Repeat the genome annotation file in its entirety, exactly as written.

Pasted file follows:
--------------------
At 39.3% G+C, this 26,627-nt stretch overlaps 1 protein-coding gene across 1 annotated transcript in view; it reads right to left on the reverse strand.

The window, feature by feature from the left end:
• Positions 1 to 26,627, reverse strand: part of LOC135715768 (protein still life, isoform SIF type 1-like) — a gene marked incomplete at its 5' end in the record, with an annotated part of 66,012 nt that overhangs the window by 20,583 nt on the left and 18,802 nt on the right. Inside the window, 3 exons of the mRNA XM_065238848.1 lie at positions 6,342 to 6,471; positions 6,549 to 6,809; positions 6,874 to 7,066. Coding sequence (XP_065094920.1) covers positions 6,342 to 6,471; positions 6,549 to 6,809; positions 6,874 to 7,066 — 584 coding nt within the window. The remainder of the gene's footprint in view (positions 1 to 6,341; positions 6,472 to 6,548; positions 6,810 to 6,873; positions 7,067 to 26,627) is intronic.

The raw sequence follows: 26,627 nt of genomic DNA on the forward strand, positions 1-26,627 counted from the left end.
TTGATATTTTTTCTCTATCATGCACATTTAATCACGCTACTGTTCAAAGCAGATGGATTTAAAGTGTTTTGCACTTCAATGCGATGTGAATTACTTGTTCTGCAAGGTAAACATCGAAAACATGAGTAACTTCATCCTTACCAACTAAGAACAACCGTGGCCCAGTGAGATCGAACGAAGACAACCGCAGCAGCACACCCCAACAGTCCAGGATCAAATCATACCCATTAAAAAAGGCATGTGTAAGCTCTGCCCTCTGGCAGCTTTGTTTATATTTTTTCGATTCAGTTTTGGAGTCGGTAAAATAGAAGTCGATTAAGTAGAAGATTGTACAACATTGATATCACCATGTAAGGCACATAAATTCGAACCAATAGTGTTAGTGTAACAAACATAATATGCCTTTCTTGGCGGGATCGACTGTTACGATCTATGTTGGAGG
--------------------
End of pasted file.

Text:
At 39.3% G+C, this 26,627-nt stretch overlaps 1 protein-coding gene across 1 annotated transcript in view; it reads right to left on the reverse strand.

The window, feature by feature from the left end:
• Positions 1 to 26,627, reverse strand: part of LOC135715768 (protein still life, isoform SIF type 1-like) — a gene marked incomplete at its 5' end in the record, with an annotated part of 66,012 nt that overhangs the window by 20,583 nt on the left and 18,802 nt on the right. Inside the window, 3 exons of the mRNA XM_065238848.1 lie at positions 6,342 to 6,471; positions 6,549 to 6,809; positions 6,874 to 7,066. Coding sequence (XP_065094920.1) covers positions 6,342 to 6,471; positions 6,549 to 6,809; positions 6,874 to 7,066 — 584 coding nt within the window. The remainder of the gene's footprint in view (positions 1 to 6,341; positions 6,472 to 6,548; positions 6,810 to 6,873; positions 7,067 to 26,627) is intronic.

The raw sequence follows: 26,627 nt of genomic DNA on the forward strand, positions 1-26,627 counted from the left end.
TTGATATTTTTTCTCTATCATGCACATTTAATCACGCTACTGTTCAAAGCAGATGGATTTAAAGTGTTTTGCACTTCAATGCGATGTGAATTACTTGTTCTGCAAGGTAAACATCGAAAACATGAGTAACTTCATCCTTACCAACTAAGAACAACCGTGGCCCAGTGAGATCGAACGAAGACAACCGCAGCAGCACACCCCAACAGTCCAGGATCAAATCATACCCATTAAAAAAGGCATGTGTAAGCTCTGCCCTCTGGCAGCTTTGTTTATATTTTTTCGATTCAGTTTTGGAGTCGGTAAAATAGAAGTCGATTAAGTAGAAGATTGTACAACATTGATATCACCATGTAAGGCACATAAATTCGAACCAATAGTGTTAGTGTAACAAACATAATATGCCTTTCTTGGCGGGATCGACTGTTACGATCTATGTTGGAGG